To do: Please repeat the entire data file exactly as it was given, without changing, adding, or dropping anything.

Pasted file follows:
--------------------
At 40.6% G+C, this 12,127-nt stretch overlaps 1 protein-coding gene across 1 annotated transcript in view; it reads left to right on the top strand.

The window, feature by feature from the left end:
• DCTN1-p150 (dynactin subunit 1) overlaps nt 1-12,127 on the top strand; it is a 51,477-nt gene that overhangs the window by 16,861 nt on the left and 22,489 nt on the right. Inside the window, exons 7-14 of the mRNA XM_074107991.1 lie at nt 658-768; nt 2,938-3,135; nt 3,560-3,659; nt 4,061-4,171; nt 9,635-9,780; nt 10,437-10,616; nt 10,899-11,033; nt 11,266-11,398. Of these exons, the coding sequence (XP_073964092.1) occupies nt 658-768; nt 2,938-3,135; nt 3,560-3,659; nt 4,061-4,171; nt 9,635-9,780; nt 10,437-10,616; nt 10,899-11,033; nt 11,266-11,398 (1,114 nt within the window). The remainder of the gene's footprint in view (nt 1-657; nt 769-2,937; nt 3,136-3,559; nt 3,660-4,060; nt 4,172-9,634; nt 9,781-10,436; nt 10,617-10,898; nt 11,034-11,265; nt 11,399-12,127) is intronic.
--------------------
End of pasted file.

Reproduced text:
At 40.6% G+C, this 12,127-nt stretch overlaps 1 protein-coding gene across 1 annotated transcript in view; it reads left to right on the top strand.

The window, feature by feature from the left end:
• DCTN1-p150 (dynactin subunit 1) overlaps nt 1-12,127 on the top strand; it is a 51,477-nt gene that overhangs the window by 16,861 nt on the left and 22,489 nt on the right. Inside the window, exons 7-14 of the mRNA XM_074107991.1 lie at nt 658-768; nt 2,938-3,135; nt 3,560-3,659; nt 4,061-4,171; nt 9,635-9,780; nt 10,437-10,616; nt 10,899-11,033; nt 11,266-11,398. Of these exons, the coding sequence (XP_073964092.1) occupies nt 658-768; nt 2,938-3,135; nt 3,560-3,659; nt 4,061-4,171; nt 9,635-9,780; nt 10,437-10,616; nt 10,899-11,033; nt 11,266-11,398 (1,114 nt within the window). The remainder of the gene's footprint in view (nt 1-657; nt 769-2,937; nt 3,136-3,559; nt 3,660-4,060; nt 4,172-9,634; nt 9,781-10,436; nt 10,617-10,898; nt 11,034-11,265; nt 11,399-12,127) is intronic.